rack & pinion steering
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How To Diagnose Rack and Pinion Steering

Copyright AA1Car.com
Adapted from an article written by Larry Carley for Brake & Front End magazine

Rack & pinion steering has been around for quite awhile and remains the most common type of steering system in todays cars and minivans. It is even showing up on some trucks and SUVs. Most are pretty durable and last upwards of 100,000 miles. But, sooner or later, all racks succumb to leaks or wear.

Common problems that afflict power racks are contamination, "morning sickness" and center wear. Contamination can occur if the power steering pump is failing, if the hoses are deteriorating, or if the fluid is contaminated by moisture or other substances. Morning sickness is a condition where the steering feels stiff when the car is first started on a cold morning. Normal power assist does not return until the car is driven awhile and warms up. This problem is most common in Saginaw racks on older General Motors FWD cars and is caused by wear in the spool valve housing. Center wear is caused by wear between the rack and pinion gears, and can allow steering wander when driving straight ahead.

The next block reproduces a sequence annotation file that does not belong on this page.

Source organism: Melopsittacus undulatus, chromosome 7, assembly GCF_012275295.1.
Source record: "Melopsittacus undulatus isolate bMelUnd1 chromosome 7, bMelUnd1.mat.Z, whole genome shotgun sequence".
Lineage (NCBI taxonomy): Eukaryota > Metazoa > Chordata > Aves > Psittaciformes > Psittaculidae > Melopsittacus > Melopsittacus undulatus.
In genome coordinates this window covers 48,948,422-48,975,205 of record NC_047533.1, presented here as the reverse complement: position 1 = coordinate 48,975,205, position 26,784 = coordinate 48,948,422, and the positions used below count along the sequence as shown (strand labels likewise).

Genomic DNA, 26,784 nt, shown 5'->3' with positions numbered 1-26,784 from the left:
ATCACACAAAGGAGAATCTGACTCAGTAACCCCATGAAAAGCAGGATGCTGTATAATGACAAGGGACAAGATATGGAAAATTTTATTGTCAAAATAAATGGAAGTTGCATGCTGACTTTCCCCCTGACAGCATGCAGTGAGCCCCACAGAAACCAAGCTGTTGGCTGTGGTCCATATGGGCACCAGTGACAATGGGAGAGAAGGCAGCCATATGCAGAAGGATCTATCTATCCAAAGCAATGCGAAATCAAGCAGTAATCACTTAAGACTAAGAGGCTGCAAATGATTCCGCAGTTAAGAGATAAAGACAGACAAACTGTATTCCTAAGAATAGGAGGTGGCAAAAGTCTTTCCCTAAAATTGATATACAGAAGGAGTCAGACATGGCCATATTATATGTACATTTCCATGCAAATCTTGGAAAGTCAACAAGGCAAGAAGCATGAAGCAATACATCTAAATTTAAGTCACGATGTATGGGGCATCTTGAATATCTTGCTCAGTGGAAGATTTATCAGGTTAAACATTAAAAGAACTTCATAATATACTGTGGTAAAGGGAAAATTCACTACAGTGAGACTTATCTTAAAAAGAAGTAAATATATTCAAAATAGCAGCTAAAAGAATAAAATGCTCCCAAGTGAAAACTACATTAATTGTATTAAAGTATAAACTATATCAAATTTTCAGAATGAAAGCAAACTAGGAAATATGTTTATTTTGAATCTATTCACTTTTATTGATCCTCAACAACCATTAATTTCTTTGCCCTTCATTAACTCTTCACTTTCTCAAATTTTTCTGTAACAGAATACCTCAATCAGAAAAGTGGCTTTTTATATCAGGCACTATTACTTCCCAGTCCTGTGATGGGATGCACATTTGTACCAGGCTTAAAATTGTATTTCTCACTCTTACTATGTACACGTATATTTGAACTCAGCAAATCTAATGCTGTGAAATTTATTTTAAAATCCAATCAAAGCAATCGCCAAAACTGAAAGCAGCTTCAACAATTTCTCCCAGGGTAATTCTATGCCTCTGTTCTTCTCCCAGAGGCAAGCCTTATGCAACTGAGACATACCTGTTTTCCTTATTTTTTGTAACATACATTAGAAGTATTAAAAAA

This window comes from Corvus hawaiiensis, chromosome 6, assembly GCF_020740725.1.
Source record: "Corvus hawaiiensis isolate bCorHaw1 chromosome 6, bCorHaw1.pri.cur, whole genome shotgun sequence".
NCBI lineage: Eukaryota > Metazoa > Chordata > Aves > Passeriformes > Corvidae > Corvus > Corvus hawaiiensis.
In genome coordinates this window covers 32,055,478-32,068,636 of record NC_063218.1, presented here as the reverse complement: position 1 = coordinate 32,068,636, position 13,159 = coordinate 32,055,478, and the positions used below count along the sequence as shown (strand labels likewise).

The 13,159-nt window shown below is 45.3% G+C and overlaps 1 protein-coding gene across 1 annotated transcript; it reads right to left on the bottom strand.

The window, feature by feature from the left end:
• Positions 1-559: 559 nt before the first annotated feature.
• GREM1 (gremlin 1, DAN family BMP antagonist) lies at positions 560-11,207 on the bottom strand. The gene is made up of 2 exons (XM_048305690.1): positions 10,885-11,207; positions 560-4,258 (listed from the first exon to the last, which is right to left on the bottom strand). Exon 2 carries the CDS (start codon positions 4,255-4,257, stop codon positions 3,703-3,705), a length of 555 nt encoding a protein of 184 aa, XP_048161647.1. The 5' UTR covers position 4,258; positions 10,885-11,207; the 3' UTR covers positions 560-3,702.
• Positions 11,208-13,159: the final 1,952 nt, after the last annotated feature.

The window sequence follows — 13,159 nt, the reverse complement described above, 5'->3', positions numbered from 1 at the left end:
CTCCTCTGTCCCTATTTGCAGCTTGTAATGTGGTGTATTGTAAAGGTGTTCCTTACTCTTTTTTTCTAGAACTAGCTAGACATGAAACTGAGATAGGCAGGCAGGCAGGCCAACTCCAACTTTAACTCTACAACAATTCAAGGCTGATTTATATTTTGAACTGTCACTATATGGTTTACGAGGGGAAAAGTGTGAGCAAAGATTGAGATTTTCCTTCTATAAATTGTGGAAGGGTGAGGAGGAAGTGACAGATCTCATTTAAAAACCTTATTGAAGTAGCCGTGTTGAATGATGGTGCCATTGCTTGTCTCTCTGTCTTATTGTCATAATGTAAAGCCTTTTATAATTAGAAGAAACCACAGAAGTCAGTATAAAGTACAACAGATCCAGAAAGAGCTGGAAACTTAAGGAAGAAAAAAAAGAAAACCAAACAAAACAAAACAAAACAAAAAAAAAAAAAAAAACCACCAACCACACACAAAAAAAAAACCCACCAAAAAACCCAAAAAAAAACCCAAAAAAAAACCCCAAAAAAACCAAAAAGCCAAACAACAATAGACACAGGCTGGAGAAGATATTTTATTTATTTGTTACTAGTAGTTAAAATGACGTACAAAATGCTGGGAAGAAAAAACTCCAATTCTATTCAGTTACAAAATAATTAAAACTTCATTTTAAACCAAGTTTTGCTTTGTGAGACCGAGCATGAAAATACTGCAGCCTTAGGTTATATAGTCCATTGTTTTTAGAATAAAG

Power racks can also develop fluid leaks. Seal wear can allow fluid to seep out of the power cylinder into the end bellows on the rack. The bellows are not designed to hold power steering fluid. The presence of power steering fluid in either bellow, therefore, means the rack is leaking internally and needs to be replaced. If nothing is done about the problem, the bellows will continue to mushroom with fluid until one or the other bursts, releasing the fluid that has been mysteriously disappearing from the pump reservoir.

Fluid leaks around the pinion input shaft are also an indication of internal leakage that needs to be repaired. Though seal kits are available for many applications, installing seals is a delicate art that requires numerous special tools, and is not always successful. That is why most technicians simply replace he rack with a new or remanufactured unit.

The appearance and condition of the power steering fluid in the pump reservoir can reveal a great deal about the condition of a rack. Dark fluid indicates oxidation or contamination from dirt or metallic debris. A low fluid level usually means there is a leak somewhere in the system.

Other problems that can afflict racks include loose or torn bellows (boots), worn inner tie rod sockets, worn outer tie rod ends, and loose or broken rack mounts. Damaged bellows should always be replaced because they protect the inner tie rod sockets from road splash and contamination. Worn inner tie rod sockets and outer tie rod ends will cause steering looseness and toe wear on the front tires, and can be replaced separately if necessary. Loose or broken rack mounts can cause steering wander and noise. Rubber bushings can be replaced if worn or damaged, but broken or cracked mounting ears require rack replacement.